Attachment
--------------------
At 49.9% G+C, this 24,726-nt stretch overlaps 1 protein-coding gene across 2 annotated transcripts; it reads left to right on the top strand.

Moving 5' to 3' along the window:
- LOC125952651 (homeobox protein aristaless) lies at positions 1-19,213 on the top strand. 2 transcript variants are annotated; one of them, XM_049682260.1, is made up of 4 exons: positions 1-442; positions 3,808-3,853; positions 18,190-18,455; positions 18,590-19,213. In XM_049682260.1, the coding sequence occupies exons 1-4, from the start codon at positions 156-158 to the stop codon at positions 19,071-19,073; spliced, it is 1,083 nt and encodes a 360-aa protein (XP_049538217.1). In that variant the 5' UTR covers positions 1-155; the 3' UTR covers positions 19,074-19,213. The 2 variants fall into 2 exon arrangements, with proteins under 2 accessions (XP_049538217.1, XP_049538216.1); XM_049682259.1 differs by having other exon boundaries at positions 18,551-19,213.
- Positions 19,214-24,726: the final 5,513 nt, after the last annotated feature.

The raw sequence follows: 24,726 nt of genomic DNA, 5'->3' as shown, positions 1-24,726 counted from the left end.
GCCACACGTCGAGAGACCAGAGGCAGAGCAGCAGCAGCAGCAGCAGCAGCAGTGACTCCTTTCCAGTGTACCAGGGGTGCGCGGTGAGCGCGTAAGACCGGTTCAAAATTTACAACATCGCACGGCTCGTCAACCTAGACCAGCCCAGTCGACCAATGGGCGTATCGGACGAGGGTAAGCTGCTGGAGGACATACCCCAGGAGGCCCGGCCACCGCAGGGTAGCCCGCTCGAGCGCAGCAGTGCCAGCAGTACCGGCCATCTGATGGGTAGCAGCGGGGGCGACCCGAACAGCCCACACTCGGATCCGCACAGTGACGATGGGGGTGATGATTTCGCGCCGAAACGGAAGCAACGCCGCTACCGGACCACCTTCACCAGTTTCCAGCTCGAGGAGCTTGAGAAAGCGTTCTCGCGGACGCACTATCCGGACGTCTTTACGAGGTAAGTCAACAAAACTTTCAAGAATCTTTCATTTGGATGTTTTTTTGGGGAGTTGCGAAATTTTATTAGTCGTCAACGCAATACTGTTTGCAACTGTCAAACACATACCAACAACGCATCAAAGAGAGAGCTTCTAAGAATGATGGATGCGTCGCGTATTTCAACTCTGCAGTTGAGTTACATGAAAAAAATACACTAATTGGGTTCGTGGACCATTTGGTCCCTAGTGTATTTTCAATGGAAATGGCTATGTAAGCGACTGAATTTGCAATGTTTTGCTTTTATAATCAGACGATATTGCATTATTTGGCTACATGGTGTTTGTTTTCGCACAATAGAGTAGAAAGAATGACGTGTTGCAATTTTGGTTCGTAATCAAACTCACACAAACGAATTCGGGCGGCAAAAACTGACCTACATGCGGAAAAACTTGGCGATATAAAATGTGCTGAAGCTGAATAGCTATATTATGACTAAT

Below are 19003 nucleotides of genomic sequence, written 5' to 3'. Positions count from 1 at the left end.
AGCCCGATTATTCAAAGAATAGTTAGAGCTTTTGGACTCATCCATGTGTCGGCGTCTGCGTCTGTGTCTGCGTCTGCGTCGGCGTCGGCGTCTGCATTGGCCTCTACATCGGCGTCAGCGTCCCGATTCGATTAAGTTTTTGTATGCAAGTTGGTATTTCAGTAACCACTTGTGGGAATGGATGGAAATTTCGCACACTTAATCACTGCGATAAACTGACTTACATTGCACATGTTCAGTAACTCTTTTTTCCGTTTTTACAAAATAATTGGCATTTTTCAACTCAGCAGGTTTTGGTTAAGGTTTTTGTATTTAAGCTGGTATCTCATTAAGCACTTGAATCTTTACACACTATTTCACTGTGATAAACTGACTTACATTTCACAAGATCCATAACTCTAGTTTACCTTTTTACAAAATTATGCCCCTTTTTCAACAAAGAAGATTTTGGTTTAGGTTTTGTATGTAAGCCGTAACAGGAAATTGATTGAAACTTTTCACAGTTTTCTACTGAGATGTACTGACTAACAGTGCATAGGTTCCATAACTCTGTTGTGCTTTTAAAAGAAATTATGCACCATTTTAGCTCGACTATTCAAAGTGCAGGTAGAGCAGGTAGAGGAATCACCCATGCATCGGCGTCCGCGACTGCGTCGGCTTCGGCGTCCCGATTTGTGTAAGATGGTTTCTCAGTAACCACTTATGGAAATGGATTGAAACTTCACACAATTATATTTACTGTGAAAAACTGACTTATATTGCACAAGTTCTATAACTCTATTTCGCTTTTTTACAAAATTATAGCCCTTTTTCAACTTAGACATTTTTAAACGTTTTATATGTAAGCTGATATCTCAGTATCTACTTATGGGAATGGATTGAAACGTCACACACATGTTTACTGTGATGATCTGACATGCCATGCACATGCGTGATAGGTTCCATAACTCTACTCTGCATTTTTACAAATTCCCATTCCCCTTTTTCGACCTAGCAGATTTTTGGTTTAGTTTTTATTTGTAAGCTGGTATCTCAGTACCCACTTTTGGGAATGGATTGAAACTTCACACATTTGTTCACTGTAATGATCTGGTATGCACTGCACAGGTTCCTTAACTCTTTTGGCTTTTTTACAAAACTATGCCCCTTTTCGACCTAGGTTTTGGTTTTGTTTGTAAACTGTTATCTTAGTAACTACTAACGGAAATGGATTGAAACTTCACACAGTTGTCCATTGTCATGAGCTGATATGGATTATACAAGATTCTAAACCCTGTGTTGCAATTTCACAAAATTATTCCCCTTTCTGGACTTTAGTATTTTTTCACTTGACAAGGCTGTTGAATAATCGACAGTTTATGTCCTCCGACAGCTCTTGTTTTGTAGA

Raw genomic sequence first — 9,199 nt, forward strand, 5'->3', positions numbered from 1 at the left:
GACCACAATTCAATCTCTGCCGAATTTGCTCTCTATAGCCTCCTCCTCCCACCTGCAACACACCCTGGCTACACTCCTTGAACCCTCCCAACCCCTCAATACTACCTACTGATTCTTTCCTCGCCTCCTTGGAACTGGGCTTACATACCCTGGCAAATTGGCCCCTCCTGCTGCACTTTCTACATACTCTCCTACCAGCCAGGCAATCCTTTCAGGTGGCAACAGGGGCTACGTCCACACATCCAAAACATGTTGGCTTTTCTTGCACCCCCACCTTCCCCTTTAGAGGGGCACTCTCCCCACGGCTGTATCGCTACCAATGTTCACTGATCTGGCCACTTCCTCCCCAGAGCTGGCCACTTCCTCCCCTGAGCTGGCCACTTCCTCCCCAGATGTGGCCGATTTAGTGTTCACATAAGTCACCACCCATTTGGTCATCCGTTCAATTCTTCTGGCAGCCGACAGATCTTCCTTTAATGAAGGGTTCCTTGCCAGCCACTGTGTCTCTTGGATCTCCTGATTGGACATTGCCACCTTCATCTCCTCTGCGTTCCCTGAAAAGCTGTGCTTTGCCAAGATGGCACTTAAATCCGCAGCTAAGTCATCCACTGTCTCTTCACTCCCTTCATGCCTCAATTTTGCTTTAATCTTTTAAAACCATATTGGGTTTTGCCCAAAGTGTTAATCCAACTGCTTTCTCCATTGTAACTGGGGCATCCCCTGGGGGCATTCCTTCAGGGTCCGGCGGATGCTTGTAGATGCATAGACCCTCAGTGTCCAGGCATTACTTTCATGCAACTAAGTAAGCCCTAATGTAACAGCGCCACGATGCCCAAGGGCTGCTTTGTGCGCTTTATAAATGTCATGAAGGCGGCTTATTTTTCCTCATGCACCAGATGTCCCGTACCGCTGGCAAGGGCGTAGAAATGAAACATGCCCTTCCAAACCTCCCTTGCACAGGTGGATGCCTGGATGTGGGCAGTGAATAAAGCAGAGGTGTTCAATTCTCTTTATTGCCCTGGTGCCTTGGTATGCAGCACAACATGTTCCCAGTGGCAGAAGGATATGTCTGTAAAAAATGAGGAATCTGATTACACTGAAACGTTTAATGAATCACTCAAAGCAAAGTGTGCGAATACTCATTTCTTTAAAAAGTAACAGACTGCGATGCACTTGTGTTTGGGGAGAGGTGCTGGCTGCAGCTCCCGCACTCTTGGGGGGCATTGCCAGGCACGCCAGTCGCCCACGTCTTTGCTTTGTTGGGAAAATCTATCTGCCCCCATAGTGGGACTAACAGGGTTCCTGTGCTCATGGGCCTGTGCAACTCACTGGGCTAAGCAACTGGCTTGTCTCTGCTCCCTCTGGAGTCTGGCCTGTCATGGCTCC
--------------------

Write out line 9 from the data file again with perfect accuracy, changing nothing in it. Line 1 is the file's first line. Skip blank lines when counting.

Raw genomic sequence first — 9,199 nt, forward strand, 5'->3', positions numbered from 1 at the left: